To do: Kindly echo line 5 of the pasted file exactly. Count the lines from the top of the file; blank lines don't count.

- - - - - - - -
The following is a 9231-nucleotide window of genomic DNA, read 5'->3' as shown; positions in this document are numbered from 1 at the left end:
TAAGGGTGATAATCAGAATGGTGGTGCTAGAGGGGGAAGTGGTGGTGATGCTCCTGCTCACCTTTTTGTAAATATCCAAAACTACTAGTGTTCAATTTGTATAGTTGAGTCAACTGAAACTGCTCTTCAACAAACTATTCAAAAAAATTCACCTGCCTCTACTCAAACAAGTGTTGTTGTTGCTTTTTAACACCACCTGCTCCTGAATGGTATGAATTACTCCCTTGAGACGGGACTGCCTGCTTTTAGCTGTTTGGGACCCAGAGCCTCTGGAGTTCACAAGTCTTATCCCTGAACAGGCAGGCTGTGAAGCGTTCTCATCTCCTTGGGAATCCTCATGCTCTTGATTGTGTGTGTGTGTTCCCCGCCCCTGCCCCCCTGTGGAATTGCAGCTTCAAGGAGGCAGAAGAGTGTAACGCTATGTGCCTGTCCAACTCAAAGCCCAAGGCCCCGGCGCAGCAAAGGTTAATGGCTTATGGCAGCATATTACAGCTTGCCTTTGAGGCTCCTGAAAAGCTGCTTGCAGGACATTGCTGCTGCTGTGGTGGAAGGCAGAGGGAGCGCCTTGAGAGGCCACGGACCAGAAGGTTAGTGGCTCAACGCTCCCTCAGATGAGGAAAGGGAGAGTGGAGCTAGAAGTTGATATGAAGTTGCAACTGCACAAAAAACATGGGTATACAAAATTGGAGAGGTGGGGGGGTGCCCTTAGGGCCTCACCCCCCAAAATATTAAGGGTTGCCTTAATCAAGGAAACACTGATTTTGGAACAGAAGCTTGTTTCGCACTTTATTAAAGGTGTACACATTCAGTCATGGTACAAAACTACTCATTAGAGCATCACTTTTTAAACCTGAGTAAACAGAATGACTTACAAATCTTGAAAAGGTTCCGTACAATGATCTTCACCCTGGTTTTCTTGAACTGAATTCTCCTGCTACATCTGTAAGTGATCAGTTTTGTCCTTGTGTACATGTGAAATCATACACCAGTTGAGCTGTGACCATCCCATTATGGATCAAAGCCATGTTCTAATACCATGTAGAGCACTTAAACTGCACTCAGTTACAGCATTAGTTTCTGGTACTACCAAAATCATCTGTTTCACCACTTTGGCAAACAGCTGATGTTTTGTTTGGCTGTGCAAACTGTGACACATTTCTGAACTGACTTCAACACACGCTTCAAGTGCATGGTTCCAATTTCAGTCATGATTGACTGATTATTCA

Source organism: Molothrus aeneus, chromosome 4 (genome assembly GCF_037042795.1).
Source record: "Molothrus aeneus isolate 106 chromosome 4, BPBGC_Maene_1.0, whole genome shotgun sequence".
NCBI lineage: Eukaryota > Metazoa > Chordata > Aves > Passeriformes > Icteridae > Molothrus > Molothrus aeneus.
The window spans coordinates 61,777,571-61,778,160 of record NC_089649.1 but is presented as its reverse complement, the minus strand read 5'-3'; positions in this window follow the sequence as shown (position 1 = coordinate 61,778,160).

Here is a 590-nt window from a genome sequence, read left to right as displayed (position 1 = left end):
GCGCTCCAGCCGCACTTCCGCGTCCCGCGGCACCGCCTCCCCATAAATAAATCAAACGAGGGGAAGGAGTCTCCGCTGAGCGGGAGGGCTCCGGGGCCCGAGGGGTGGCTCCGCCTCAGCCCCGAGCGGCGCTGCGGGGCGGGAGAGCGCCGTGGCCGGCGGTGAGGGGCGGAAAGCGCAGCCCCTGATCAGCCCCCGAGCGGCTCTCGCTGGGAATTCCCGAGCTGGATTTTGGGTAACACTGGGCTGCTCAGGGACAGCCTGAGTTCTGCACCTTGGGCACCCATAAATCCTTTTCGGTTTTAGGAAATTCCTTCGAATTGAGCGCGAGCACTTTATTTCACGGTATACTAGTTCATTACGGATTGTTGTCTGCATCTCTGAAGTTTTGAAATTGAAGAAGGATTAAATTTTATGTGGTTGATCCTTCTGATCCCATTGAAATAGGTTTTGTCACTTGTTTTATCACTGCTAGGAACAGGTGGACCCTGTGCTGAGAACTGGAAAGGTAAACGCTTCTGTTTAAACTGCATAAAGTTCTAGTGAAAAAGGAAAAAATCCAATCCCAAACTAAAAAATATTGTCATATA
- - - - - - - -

NCBI lineage: Eukaryota > Metazoa > Chordata > Aves > Passeriformes > Icteridae > Molothrus > Molothrus aeneus.